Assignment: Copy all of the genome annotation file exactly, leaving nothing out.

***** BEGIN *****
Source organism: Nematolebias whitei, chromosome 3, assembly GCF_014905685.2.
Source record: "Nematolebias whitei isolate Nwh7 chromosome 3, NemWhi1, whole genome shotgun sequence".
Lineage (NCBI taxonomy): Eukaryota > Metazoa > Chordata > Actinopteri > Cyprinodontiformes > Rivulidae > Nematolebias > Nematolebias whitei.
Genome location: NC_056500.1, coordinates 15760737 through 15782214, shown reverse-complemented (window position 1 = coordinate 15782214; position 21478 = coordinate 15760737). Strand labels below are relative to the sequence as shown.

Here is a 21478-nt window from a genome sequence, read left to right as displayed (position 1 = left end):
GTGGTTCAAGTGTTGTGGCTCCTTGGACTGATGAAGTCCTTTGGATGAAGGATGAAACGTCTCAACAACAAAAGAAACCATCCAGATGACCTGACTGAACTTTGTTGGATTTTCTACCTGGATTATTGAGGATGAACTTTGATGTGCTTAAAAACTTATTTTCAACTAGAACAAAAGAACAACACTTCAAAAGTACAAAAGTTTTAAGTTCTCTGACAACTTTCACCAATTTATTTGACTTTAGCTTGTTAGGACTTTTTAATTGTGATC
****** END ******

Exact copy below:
Source organism: Nematolebias whitei, chromosome 3, assembly GCF_014905685.2.
Source record: "Nematolebias whitei isolate Nwh7 chromosome 3, NemWhi1, whole genome shotgun sequence".
Lineage (NCBI taxonomy): Eukaryota > Metazoa > Chordata > Actinopteri > Cyprinodontiformes > Rivulidae > Nematolebias > Nematolebias whitei.
Genome location: NC_056500.1, coordinates 15760737 through 15782214, shown reverse-complemented (window position 1 = coordinate 15782214; position 21478 = coordinate 15760737). Strand labels below are relative to the sequence as shown.

Here is a 21478-nt window from a genome sequence, read left to right as displayed (position 1 = left end):
GTGGTTCAAGTGTTGTGGCTCCTTGGACTGATGAAGTCCTTTGGATGAAGGATGAAACGTCTCAACAACAAAAGAAACCATCCAGATGACCTGACTGAACTTTGTTGGATTTTCTACCTGGATTATTGAGGATGAACTTTGATGTGCTTAAAAACTTATTTTCAACTAGAACAAAAGAACAACACTTCAAAAGTACAAAAGTTTTAAGTTCTCTGACAACTTTCACCAATTTATTTGACTTTAGCTTGTTAGGACTTTTTAATTGTGATC